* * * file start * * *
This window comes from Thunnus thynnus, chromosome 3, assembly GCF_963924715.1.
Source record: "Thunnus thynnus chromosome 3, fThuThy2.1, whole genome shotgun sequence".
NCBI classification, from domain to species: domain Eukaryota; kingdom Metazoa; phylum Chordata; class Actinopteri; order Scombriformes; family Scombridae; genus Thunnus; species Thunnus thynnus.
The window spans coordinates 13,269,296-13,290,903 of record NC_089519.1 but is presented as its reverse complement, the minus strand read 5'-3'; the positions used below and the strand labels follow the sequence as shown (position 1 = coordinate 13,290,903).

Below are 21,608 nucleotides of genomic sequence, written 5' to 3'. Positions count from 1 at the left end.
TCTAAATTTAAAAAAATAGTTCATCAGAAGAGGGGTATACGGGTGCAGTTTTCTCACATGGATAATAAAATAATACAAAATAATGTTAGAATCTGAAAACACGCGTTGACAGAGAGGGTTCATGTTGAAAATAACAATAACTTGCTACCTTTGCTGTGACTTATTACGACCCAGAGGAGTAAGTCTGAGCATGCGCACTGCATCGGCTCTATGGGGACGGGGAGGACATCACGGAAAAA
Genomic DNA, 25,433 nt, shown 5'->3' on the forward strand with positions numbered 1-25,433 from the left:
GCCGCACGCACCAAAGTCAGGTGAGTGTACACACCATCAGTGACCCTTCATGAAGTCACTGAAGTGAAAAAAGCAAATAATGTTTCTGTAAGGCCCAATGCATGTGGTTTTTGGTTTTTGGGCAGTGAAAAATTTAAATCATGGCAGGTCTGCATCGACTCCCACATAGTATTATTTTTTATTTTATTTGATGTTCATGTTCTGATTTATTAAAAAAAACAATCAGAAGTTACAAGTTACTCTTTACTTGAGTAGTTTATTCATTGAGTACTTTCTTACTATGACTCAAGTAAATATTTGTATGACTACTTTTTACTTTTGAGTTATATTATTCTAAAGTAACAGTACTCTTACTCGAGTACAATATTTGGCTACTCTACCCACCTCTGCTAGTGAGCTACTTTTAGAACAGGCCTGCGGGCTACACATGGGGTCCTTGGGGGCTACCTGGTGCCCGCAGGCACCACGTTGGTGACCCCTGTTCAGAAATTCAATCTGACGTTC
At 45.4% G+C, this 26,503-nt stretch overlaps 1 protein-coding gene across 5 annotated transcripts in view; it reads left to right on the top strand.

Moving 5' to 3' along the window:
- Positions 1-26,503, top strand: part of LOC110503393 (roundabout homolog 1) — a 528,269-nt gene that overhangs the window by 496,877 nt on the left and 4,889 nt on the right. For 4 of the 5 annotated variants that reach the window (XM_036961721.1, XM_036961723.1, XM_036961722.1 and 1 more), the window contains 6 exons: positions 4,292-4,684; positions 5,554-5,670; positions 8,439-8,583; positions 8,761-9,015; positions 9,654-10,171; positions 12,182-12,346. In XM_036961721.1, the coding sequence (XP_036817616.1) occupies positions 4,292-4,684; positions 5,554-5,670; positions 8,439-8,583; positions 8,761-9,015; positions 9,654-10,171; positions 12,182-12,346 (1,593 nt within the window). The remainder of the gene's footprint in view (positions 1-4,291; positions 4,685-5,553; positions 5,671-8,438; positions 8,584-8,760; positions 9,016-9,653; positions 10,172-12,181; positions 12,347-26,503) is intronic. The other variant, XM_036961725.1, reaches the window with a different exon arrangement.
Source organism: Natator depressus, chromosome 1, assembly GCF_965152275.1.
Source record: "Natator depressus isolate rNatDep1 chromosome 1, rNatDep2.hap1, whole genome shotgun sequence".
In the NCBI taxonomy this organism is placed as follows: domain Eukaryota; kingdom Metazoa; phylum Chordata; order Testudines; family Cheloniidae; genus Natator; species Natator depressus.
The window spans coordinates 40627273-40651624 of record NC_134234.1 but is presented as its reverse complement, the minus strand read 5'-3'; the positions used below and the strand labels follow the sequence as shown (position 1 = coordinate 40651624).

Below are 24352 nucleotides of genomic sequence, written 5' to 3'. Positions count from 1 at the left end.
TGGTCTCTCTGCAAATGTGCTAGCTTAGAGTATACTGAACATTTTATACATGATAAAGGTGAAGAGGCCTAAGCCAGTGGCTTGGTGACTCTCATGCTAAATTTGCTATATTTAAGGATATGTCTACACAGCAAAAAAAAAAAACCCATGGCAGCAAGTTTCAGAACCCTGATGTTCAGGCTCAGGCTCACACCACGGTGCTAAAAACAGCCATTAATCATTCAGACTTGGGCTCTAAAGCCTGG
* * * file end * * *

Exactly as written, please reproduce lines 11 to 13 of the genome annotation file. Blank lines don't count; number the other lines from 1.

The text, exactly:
- Positions 1-26,503, top strand: part of LOC110503393 (roundabout homolog 1) — a 528,269-nt gene that overhangs the window by 496,877 nt on the left and 4,889 nt on the right. For 4 of the 5 annotated variants that reach the window (XM_036961721.1, XM_036961723.1, XM_036961722.1 and 1 more), the window contains 6 exons: positions 4,292-4,684; positions 5,554-5,670; positions 8,439-8,583; positions 8,761-9,015; positions 9,654-10,171; positions 12,182-12,346. In XM_036961721.1, the coding sequence (XP_036817616.1) occupies positions 4,292-4,684; positions 5,554-5,670; positions 8,439-8,583; positions 8,761-9,015; positions 9,654-10,171; positions 12,182-12,346 (1,593 nt within the window). The remainder of the gene's footprint in view (positions 1-4,291; positions 4,685-5,553; positions 5,671-8,438; positions 8,584-8,760; positions 9,016-9,653; positions 10,172-12,181; positions 12,347-26,503) is intronic. The other variant, XM_036961725.1, reaches the window with a different exon arrangement.
Source organism: Natator depressus, chromosome 1, assembly GCF_965152275.1.
Source record: "Natator depressus isolate rNatDep1 chromosome 1, rNatDep2.hap1, whole genome shotgun sequence".